The circuit court concluded that, for these reasons, “there is evidence that a reasoning mind would accept as sufficient to support the ․ finding that Kennecott's influent wastewater quality prediction met the requirements of Part 31 and the administrative rules promulgated to implement Part 31.”

We conclude that the circuit court correctly reasoned that, despite appellants' characterizations, the geochemist at issue was as concerned about the accuracy, or not, of some of the figures he was working with as the situation demanded. The court recognized that what was important, in light of the regulatory purpose behind Rule 323.2218(2)(b), was that the expert advised active management, meaning close monitoring and quick adjustments, in connection with all rock types removed from the mine, and that there was substantial evidence that the wastewater treatment system had sufficient capacity to handle the whole range of concentrations of contaminants, and water flow rates, that the various witnesses put forward as reasonably likely to occur.

Appellants further assert that the geochemist's prediction of mine drainage quality omitted the presence of backfill, where the backfilling actually planned would cause additional leaching and thus higher concentrations of pollutants, and that this expert admitted that the prediction was not accurate and not intended to be. However, this characterization does not accurately reflect the record. In fact, the geochemist explained that he eschewed taking backfill into account for that particular calculation because he “was looking at what the impacts of the mine walls would be on water quality,” and was thus “simplifying the system for the purposes of understanding a partial behavior and providing information that would be useful to my client.” The expert then continued that in forecasting a final scenario for the water quality in the mine after the completion of operations, he had “assumed 379,000 tons of backfill without limestone amendment.”11

C. CHARACTERIZATION OF DISCHARGE, PREDICTED EFFLUENT, BEST TECHNOLOGY AVAILABLE

Rule 323.2220(1) obligates an applicant for a discharge permit to “properly characterize the waste or wastewater to be discharged” by determining “the pollutants that may be present in the waste or wastewater in light of the process by which it is generated.” Subrule (6) states that, “[f]or a facility not yet operating, the discharger shall characterize the anticipated discharge using the best available information” and “identify the source of the information in the application.” Similarly, Rule 323.1098(4)(b)(iii) requires a “discharger” in certain situations, including this one,12 to “evaluate and implement the best technology in process and treatment that would eliminate or reduce the new or increased loading of the LSB–BSIC,”13 and defines “best technology in process and treatment” as “the most advanced treatment techniques which have been adequately demonstrated and which are reasonably available to the discharger.”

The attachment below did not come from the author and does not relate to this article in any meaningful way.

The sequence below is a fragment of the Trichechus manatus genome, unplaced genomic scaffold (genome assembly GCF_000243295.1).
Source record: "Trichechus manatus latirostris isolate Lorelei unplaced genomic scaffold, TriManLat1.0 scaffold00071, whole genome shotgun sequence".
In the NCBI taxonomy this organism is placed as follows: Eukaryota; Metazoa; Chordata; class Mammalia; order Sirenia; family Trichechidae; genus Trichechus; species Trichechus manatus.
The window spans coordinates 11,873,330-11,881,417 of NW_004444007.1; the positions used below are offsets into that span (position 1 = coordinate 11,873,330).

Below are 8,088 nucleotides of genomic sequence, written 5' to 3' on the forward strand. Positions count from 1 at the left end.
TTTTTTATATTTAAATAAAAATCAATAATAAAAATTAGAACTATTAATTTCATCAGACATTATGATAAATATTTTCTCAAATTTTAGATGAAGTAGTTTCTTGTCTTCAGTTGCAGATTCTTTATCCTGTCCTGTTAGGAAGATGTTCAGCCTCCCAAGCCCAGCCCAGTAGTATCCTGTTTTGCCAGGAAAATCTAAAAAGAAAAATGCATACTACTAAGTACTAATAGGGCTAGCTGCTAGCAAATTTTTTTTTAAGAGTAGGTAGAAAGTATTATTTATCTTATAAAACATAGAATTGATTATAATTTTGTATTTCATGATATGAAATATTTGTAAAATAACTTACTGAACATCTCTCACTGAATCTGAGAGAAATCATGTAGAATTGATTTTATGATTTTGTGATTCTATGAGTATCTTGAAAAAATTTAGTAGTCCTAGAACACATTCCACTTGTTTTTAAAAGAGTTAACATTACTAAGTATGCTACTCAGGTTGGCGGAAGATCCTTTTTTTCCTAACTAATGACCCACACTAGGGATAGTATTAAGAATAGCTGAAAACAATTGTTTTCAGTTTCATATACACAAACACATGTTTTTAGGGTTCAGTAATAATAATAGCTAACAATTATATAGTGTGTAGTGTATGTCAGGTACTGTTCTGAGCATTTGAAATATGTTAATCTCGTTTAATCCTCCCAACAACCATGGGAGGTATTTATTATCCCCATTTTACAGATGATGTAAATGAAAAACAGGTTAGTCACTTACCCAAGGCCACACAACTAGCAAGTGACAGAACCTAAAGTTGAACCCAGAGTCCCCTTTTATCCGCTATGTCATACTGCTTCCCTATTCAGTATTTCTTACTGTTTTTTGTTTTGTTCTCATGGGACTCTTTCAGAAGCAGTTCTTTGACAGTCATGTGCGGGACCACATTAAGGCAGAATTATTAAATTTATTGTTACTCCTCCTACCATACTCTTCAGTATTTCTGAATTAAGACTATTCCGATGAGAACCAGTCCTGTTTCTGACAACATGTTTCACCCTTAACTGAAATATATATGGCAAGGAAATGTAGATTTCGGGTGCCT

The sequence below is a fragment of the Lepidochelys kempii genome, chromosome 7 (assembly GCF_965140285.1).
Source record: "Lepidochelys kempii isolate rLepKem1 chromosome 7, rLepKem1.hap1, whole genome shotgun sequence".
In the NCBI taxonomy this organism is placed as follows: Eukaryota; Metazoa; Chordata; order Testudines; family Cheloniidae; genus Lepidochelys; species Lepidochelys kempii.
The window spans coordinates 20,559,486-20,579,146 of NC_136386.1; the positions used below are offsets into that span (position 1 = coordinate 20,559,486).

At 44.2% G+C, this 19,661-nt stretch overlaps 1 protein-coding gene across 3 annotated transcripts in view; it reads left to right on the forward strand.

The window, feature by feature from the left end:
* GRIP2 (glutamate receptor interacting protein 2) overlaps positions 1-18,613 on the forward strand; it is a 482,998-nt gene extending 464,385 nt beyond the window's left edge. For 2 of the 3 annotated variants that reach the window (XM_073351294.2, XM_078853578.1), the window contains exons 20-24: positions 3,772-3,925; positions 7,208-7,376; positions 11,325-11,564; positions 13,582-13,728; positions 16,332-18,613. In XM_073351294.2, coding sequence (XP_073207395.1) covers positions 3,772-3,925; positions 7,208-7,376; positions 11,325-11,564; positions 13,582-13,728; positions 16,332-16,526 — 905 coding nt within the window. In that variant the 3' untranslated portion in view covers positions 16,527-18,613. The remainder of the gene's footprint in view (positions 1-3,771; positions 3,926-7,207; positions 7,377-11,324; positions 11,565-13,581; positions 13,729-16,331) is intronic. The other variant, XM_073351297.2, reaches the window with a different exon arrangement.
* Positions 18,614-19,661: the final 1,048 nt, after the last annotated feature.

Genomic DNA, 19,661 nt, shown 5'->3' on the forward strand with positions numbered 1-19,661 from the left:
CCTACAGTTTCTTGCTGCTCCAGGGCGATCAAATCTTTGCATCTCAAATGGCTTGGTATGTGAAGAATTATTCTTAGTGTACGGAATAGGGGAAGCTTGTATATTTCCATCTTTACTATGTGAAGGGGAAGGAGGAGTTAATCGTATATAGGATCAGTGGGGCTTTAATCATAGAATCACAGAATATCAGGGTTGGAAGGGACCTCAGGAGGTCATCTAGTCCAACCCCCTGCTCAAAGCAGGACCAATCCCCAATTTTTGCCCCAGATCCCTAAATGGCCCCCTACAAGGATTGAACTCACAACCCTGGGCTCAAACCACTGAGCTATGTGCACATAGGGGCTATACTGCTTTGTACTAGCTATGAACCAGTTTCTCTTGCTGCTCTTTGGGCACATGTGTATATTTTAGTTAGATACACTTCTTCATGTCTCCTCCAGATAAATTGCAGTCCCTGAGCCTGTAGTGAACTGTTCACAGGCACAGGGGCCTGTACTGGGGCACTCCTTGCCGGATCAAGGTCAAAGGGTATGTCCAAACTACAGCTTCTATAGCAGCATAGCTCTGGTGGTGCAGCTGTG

Appellants argue that their objections concerning the state of design completion, and the accuracy of various predictions and estimates, apply in connection with the rules governing discharges also, on the ground that, before deciding to issue a permit on the basis of an applicant's predictions of the concentrations of contaminants that will be in its discharge, the DEQ must confirm that the applicant's predictions are correct, and that the proposed treatment system is in fact capable of meeting those predictions. For the same reasons that we concluded that the circuit court correctly rejected those objections in connection with Rule 323.2218(2)(b) (anticipating influent quality) and (c) (system design), we conclude that the circuit court correctly rejected them in connection with the rule governing effluent.14 Further, the circuit court specifically cited expert testimony that the proposed treatment system made use of the most advanced, adequately demonstrated, and reasonably available treatment techniques as substantial evidence that that requirement of Rule 323.1089(4)(b)(iii) had been met.